Tuesday, 29 January 2013

Animation Scripts

I planned to write a blog post about scripts for a while, but either totally forgot or...totally forgot. My good animationer friend Kane wrote a great blog post about scripts today and reminded me that I was planning on doing the same. So here we go!

Like Kane, I've only really been using animation scripts since I left university and even then I didn't really find out about them until I started at iAnimate. They can save you a ton of time, and they're not cheating either. They way I see it, they fight the silly things that your software is trying to do and give you smarter results. Or at least, results that are closer to what you want (you still have to click them to tell them when to do things so it's not like you can sit back and relax whilst the computer runs an "animate" script).

These are the scripts that I use the most:

AutoTangent - Download
This is my most used tool once I'm working with splines. Maya has a tendancy to throw overshoots everywhere and do weird things. For example after you've finished your blocking and have everything looking awesome, Maya might throw this curveball at you:


Overshoots and pretty linear looking curves. Slap autotangent on it and it looks much closer to what you probably want:


This isn't the best example but you can see the difference, especially on the first 4/5 frames. You'll still have to go in and fiddle around but using this script will get you much closer, much faster.

[I have autotangent set to a hotkey, so that whenever I want to use it I can press a key instead of moving my mouse/pen away from my rig to press a button.]

Tween Machine - Download
This is a great one, and it's a script I've not been using for all that long. Basically, you can use this it to favour certain poses. Have an example:

I want to animate a ball travelling from left to right. The orange balls show my start and end poses and the blue ball shows what Maya gives me I hit spline.


Now, I want my ball really slow out of its first pose. I certainly don't want it to have an even spacing as it does right now. What I can do is open TweenMachine and move the slider to the left. This indicates that I want the new pose to favour the last one I had.


As you can see, from pulling the slider to the left it has given me a pose that is 75% closer to my previous pose. This will give my ball the rough spacing it needs to have a long slow out before it speeds along and quickly slows in to its final pose.

That's a very basic explanation of how it works and how to use it. I like to use it as a rough guide for spacing during my blocking stage. If I know I want a slow out then I can dial a number in or pull the slider to where I want the certain part of the rig to be and I can change things from there. You could use it on a foot, a limb, a whole character or an eye lid. The point of it is to help you quickly hit a rough area of where you want your character (or part of your character) to be so that you can correctly pose it out from there.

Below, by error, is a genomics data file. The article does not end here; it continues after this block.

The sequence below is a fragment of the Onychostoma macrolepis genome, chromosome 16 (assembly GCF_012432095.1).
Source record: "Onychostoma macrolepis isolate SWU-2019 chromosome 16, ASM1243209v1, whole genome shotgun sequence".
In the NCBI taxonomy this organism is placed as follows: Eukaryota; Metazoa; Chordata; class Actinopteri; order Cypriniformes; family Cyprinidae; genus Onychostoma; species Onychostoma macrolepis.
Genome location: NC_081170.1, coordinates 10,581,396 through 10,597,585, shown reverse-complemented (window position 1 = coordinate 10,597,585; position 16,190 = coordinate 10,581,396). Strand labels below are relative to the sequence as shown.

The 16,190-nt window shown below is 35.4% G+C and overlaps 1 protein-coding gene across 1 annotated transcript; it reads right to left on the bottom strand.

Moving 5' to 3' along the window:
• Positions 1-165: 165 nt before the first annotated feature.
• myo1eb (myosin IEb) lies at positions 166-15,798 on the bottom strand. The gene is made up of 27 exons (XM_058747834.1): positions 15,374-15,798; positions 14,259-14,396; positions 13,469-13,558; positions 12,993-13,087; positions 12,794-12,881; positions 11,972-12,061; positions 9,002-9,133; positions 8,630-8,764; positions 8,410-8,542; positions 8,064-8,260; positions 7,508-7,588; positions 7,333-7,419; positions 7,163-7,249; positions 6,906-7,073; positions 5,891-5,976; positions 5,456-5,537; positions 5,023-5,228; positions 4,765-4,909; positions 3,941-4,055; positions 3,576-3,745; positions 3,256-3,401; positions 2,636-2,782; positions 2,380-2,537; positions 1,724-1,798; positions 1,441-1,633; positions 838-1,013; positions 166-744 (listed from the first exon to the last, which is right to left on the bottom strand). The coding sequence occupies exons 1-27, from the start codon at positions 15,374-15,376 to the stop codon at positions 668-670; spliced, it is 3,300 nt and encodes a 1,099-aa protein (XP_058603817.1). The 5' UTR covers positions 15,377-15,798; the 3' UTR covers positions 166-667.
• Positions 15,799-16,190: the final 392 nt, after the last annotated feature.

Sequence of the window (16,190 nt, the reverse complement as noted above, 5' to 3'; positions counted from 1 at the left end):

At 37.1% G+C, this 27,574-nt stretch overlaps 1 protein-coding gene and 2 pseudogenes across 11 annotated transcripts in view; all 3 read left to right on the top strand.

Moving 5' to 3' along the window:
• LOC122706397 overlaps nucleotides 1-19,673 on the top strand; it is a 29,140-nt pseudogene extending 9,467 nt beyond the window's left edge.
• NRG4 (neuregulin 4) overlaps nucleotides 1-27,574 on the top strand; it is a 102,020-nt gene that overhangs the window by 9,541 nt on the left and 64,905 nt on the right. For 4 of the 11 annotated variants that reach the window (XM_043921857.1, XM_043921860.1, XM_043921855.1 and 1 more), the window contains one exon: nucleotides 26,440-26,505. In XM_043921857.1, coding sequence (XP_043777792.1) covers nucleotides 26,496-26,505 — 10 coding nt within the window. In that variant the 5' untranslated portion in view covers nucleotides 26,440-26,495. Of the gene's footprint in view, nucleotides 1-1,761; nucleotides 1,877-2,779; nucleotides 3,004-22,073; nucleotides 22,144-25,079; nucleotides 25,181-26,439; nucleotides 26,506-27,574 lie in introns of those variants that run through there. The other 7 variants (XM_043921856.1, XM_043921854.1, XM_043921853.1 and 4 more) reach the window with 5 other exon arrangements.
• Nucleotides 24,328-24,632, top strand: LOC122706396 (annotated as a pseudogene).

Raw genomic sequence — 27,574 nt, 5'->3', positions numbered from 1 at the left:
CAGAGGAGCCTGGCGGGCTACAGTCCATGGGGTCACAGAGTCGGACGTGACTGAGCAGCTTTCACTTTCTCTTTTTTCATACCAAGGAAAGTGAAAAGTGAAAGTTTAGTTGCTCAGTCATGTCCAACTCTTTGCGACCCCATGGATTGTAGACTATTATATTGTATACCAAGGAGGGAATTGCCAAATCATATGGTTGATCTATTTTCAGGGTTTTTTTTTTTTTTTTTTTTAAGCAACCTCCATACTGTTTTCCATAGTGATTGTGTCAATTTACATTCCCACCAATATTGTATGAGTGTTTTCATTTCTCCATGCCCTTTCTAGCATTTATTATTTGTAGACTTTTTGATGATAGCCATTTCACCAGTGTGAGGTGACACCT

If you're clever, you can use it to great effect on a full character by choosing different percentages for different controls of the rig to create lead, follow and so on.

AS_motionTrail - Download
This is the same kind of thing as Motion Trail but a little different. I couldn't tell you the differences because it's been so long since I used Motion Trail but I found this script to be much faster and easier to use so I stuck with it. This script is used for tracking arcs and checking spacing. It gives you a visual representation of your motion and the path that it's taking as well as the spacing.

Here you can see the arc of the hand on a walking character.


Zoomerator - Download
This has been around for a while but I only discovered it last month. It allows you to zoom in to any region of your camera without actually changing the camera settings or messing anything up. This is great if you have a locked off camera and need to zoom in to, for example, check out an arc/path on a really small object or on a small movement.

Take a look at the witch craft in action:
 

I've applied the motion tracker script to a hidden sphere I parented to the nose in order to track my arcs. She's moving her head really subtly so you can't really see anything right now. But, if I start zoomerator up and use its powers to zoom in...


I can see the arc her nose is following! It's not moving much but at least I can get close enough in there to make sure it's following a nice path and isn't doing anything weird. Once you're done, you hit the reset button and your camera goes back to how it was. Magic!

Those are pretty much all the scripts I use. I make my own for smaller tasks such as opening the outliner, script editor and graph editor. I also have one for playblasting. These are really easy to make and I'm sure most people know how to set small scripts like this up but if you don't drop a comment on this post or send me an email and I'll share my ways.

If you have any awesome scripts that you can't live without then please feel free to share! After reading Kane's post I am definitely going to try the ShotView script. There are a ton more scripts out there, it's all about finding what works best for your workflow/s and utilizing them.

Monday, 28 January 2013

The Reward

This has probably been posted all over the animation related parts of the internet already but I HAD to share it here just in case anyone who reads this blog has somehow missed it.

The Reward is an amazing short film from The Animation Workshop. It contains lovely animation, character development, emotion and a ton of awesome. Enjoy!

Tuesday, 15 January 2013

DmC released!


Another project I had the pleasure of working on has finally been released! That's right, DmC is currently sitting on shelves (and hopefully within the safety of peoples consoles) across the UK (and other places?). I think America get it on Friday. Either way, it's out, it's awesome, it's sexy to look at, it's sexy to listen to. What else could you want from a game?